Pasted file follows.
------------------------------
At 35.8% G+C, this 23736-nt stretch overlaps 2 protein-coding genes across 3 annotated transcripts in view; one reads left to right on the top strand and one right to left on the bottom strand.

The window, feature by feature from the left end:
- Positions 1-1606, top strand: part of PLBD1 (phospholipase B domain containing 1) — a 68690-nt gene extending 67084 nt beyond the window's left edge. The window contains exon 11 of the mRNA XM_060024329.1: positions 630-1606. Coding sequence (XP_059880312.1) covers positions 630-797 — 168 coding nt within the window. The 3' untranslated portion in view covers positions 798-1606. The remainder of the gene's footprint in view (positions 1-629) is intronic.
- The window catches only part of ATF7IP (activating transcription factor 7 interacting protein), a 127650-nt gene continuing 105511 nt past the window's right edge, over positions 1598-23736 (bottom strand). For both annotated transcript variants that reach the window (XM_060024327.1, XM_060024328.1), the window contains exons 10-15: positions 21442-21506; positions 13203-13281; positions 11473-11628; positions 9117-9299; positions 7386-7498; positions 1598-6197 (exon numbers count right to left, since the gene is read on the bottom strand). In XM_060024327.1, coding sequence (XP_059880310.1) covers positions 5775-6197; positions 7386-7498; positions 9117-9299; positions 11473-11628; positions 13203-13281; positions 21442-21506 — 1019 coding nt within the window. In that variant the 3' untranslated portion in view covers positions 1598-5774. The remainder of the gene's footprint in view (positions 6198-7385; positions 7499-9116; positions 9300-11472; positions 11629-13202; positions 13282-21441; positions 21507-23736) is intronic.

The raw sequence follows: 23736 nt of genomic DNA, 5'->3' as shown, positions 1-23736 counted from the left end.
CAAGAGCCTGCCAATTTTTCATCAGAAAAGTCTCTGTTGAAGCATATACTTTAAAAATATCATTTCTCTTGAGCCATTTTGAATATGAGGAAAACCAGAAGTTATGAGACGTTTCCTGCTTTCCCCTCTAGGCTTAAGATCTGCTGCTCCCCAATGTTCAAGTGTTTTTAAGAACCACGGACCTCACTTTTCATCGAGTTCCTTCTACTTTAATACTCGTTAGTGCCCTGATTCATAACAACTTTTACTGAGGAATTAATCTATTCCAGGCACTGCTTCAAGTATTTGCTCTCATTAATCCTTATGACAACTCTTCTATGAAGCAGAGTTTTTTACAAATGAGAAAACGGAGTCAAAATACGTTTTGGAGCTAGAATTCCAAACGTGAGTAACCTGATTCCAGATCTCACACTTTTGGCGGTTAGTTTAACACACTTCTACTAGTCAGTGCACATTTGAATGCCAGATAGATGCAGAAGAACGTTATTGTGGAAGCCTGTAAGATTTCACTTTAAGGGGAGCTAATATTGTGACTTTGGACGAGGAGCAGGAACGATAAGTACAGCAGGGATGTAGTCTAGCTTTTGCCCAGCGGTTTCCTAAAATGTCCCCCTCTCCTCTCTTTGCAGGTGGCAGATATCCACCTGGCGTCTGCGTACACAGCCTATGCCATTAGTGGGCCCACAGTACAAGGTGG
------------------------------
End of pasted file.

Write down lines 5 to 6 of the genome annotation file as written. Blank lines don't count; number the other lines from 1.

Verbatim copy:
The raw sequence follows: 23736 nt of genomic DNA, 5'->3' as shown, positions 1-23736 counted from the left end.
CAAGAGCCTGCCAATTTTTCATCAGAAAAGTCTCTGTTGAAGCATATACTTTAAAAATATCATTTCTCTTGAGCCATTTTGAATATGAGGAAAACCAGAAGTTATGAGACGTTTCCTGCTTTCCCCTCTAGGCTTAAGATCTGCTGCTCCCCAATGTTCAAGTGTTTTTAAGAACCACGGACCTCACTTTTCATCGAGTTCCTTCTACTTTAATACTCGTTAGTGCCCTGATTCATAACAACTTTTACTGAGGAATTAATCTATTCCAGGCACTGCTTCAAGTATTTGCTCTCATTAATCCTTATGACAACTCTTCTATGAAGCAGAGTTTTTTACAAATGAGAAAACGGAGTCAAAATACGTTTTGGAGCTAGAATTCCAAACGTGAGTAACCTGATTCCAGATCTCACACTTTTGGCGGTTAGTTTAACACACTTCTACTAGTCAGTGCACATTTGAATGCCAGATAGATGCAGAAGAACGTTATTGTGGAAGCCTGTAAGATTTCACTTTAAGGGGAGCTAATATTGTGACTTTGGACGAGGAGCAGGAACGATAAGTACAGCAGGGATGTAGTCTAGCTTTTGCCCAGCGGTTTCCTAAAATGTCCCCCTCTCCTCTCTTTGCAGGTGGCAGATATCCACCTGGCGTCTGCGTACACAGCCTATGCCATTAGTGGGCCCACAGTACAAGGTGG